4. "I still think that a mystery is still worth re-reading when you know the culprit, motive and weapon because you are reading the book with new knowledge which will change your attitude to characters and allow you to appreciate the cleverness of the writing."

    Exactly! I think that even if you read mostly/only for plot, there's a lot to be gained from re-reading. Besides, no matter how good a memory someone has, you're bound to forget some endings! Having said this, I don't re-read as much as I'd like to because I feel pressured by all those books I haven't read. Which is silly, I know.

  5. Madness indeed! :) That´s a really interesting post.

    I cannot imagine not revisiting my favorite books, sometimes, knowing the end and everything else that happens is the very point of rereading.

    I have to confess that the books I most often reread are Agatha Christie´s cosy crimes, and surely there is nothing more plot and solution oriented than a murder mystery.

    I also understand about spoiling a favorite book by perhaps rereading it at the wrong time. But most often these books simply put me back into the happy mood I had when I first descovered them.

  6. I keep a list of all the books I've reread, just to see what I really like, what has the biggest influence on me (I read somewhere that if you read a book 3 times it becomes a part of your life or who you are). Jane Austen is quite high on the list and I do find new things in her books every time I reread them and they provide so much comfort. Harry Potter too and some Shakespeare, The Importance of Being Earnest, A Room With a View, The Secret Garden... short cozy books work well! ;) I often find myself craving comfort when I read, especially when life gets stressful, so as much as there's always more I want to read, I do go back to old favourites and want to build my collection of that type of book. Sometimes I find it too stressful not knowing what happens in a book or movie (I'm just a little sensitive!), there's too much suspense and I really like rereading or rewatching something where I know exactly what will happen and can re-examine it from a safer view point. Although this year I'm also trying to find new comfort reads!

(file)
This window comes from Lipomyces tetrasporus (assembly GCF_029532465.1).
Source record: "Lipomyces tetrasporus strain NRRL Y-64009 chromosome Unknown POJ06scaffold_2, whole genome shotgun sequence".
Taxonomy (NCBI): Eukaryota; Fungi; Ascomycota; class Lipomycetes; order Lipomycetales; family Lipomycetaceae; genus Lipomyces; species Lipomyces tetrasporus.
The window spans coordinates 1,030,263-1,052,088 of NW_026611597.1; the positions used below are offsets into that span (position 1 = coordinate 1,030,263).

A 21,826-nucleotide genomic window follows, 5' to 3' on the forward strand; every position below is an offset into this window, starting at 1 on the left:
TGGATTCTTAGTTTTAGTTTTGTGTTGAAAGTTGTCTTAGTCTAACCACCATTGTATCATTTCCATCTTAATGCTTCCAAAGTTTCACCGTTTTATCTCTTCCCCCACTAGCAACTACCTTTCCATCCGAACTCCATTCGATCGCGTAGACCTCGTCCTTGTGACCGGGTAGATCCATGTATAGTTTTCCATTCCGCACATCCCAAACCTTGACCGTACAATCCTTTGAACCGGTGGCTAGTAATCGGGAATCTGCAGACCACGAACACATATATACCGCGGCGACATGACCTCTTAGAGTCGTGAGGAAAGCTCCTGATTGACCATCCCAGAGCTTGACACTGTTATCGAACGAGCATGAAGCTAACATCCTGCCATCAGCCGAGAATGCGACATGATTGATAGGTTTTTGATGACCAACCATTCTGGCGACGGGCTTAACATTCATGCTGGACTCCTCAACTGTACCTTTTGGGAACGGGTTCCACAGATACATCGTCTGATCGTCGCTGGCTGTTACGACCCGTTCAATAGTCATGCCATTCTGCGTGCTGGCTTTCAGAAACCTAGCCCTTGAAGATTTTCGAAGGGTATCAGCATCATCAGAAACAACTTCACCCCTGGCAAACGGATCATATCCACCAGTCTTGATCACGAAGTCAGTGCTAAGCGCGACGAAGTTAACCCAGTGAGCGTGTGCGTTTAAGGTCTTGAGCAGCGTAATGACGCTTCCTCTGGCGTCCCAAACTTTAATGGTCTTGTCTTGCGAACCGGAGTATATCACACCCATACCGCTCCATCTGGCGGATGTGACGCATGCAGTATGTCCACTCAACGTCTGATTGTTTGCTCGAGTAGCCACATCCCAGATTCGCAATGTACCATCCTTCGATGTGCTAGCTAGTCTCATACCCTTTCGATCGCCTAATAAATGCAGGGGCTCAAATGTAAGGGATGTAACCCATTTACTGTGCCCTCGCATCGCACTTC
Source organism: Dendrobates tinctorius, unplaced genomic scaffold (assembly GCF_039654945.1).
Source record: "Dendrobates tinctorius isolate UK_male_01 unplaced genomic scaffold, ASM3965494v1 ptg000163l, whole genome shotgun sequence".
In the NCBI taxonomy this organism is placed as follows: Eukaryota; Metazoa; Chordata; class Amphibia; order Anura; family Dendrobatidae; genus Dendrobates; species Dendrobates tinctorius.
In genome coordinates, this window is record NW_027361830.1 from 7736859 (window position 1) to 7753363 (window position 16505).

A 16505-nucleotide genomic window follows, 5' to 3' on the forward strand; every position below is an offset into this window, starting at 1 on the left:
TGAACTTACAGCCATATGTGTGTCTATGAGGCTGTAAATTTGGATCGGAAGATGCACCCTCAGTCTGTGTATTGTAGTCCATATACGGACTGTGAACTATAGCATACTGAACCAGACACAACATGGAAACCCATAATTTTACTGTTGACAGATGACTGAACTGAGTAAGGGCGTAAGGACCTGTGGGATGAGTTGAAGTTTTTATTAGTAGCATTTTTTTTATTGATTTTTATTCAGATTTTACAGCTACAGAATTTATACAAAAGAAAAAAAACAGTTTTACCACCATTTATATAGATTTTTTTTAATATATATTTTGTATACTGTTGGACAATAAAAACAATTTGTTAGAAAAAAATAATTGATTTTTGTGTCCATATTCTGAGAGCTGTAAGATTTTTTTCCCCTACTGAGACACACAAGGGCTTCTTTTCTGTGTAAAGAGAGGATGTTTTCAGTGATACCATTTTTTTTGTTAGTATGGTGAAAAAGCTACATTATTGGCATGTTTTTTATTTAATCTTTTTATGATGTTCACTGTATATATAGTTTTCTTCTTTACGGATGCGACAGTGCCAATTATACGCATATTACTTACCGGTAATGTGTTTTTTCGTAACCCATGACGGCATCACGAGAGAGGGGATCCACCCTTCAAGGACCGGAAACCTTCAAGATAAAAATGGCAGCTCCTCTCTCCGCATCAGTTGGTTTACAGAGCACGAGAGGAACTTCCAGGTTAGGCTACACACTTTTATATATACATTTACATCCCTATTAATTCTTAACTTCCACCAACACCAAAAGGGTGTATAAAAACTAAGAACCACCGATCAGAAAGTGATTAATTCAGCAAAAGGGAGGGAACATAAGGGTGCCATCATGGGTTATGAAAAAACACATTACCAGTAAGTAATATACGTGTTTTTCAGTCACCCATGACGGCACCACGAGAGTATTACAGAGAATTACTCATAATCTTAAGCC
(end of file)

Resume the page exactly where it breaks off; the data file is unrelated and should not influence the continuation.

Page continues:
7. Although there are some novels that I've read, loved, but have no need to re-read. However, there are some (Harry Potter and Lolita) that I just love re-reading. Whether it's a few chapters or the entire book, sometimes a story will strike a chord with me, and thus inspires a re-read. Actually, there's on book, a YA novel, that I first read in High School and bought a copy for myself because it was so hilarious: the Unlikely Romance of Kate Bjorkman. I loved it because it was laugh-out-loud funny and populated by a great selection of intelligent characters.

  8. Buried In Print, I am the same; some novels have so many layers that one read is just not enough!

    Bina, exactly! Sometimes knowing the end enhances a reading experience and helps you to understand the characters' motives and intentions more fully.

    Nymeth, I forget quite a lot about books that I have read too. Sometimes all I can remember is that I loved it or the feelings that it evoked.

    Carolyn, I love to reread Room With A View as well and actually have to watch a lot of films twice because they've been scary and I've missed a lot as my eyes have been behind my hands!

    Lydia, Harry Potter and Lolita are also rereading faves of mine. They are both the kind of books which you can just dip in and out of instead of always reading all the way through.